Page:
Qamar ol-Molouk Vaziri

1905-1959 Takestan, Qazvin Province Iran

Qamar-ak-Muluk Vaziri, commonly referred to as Qamar, was a popular and pioneering Persian mezzo-soprano, much revered for her mastery of the repertoire of Persian vocal music (radif-e avaz) and her sensitive rendition of tasnif and tarana, or composed metered songs. Generous to a fault, Qamar, despite her celebrity, ended her life in poverty.

Qamar-ak-Muluk Vaziri, commonly referred to as Qamar, was a popular and pioneering Persian mezzo-soprano, much revered for her mastery of the repertoire of Persian vocal music (radif-e avaz) and her sensitive rendition of tasnif and tarana ,or composed metered songs. She changed her last name to Vazirizada, in honor her mentor ʿAli-Naqi Vaziri. She grew up in the care of her maternal grandmother, Molla Ḵayr-al-Nesaʾ, whose melodic voice had gained her a position as a narrator of the tragedy of the Shiʿite martyrs of Karbala at the religious gatherings of the women’s quarters (haram) of Qajar king Naser-al-Din Shah. From the age seven, Qamar began accompanying her grandmother to her religious recitals and less formal women’s religious gatherings. During these gatherings, Qamar learned a great deal from her grandmother and Molla Ḵayr-al-Nesaʾ encouraged Qamar to perform along with her.

Musically, Qamar learned much from well-known musicians of the time who frequented these gatherings including Darvish Khan and Musa Naydavud. In 1922-1923. Naydavud taught her Persian voice radif. Qamar’s apprenticeship with Naydavud led to his later collaboration as her first accompanist.

Qamar’s first formal performance as a solo vocalist took place at Tehran’s Grand Hotel in 1924. It was the first public appearance of a Persian female without the veil (hejab) in front of a mixed audience. This concert set a precedent that affected the musical life of future generations of Persian female vocalists before the Revolution of 1979. Until the establishment of Radio Tehran in 1940, Qamar’s concerts continued in formal venues such as movietheaters and less formal festive, charitable, and commemorative musical events both in Tehran and in provincial cities such as Mashad and around Hamadan. Qamar’s weekly radio programs began in 1941. After suffering a stroke, she retired from the radio in 1956.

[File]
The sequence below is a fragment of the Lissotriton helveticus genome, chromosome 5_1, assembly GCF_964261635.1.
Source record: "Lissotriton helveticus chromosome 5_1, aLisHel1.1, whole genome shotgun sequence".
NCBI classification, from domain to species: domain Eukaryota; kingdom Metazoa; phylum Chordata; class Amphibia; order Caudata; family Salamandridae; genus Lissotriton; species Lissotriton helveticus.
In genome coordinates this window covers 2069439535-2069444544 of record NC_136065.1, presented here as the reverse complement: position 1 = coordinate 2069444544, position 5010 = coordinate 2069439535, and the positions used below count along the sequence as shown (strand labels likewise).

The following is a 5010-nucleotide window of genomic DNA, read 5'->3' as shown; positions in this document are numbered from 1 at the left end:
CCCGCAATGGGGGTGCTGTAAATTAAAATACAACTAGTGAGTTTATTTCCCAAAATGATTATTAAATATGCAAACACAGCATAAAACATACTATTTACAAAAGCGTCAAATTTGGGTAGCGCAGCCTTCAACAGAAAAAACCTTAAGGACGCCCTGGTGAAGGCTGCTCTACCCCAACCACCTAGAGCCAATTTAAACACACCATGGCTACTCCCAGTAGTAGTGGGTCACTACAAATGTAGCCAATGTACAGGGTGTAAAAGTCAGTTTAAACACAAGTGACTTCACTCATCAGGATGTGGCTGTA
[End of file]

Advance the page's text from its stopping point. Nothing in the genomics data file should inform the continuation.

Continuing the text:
Chief among the musicians who accompanied Qamar were pianists Mortaza Mahjubi, Habib-Allah Moshir Homayun (Shahrdar), Musa Maʿrufi; tar players Arsalan Dargahi, Esmaʿil Kamali, Mortaza Naydavud, and ʿAli-Akbar Shahnazi; violinists Abu’l-Hasan Saba and Rokn-al-Din Mokhtar, and violin and kamancha (spike fiddle) player Hosayn Yahaqqi. Contributors of lyrics to Qamar’s songs also included well-known poets and lyricists of her time such as Mohammad-Taqi Bahar, Hasan Wahid Dastgerdi, Mirzada ʿEshqi, Iraj Mirza, Rahi Moʿayyeri, Mohammad-ʿAli Amir Jahed, ʿAref Qazvini. Her musical recordings began in 1927-28, with recording of 78- rpms for the German label Polyphon, and His Master’s Voice in 1933.

She was respected among musicians for her mastery of the vocal repertoire of Persian music and her nuanced delivery. Qamar was particularly noted for her extraordinary ability in performing of the tahrir  (falsetto). She also made a cameo appearance in the film Madar (The Mother, 1951) with Delkash, Qamar was the first female vocalist to sing political songs like those of Aref Gazvini and songs like Womens Place in Society, and Unveiling. Being extremely generous she gave all her wealth to the poor and to charitable causes and died in poverty.

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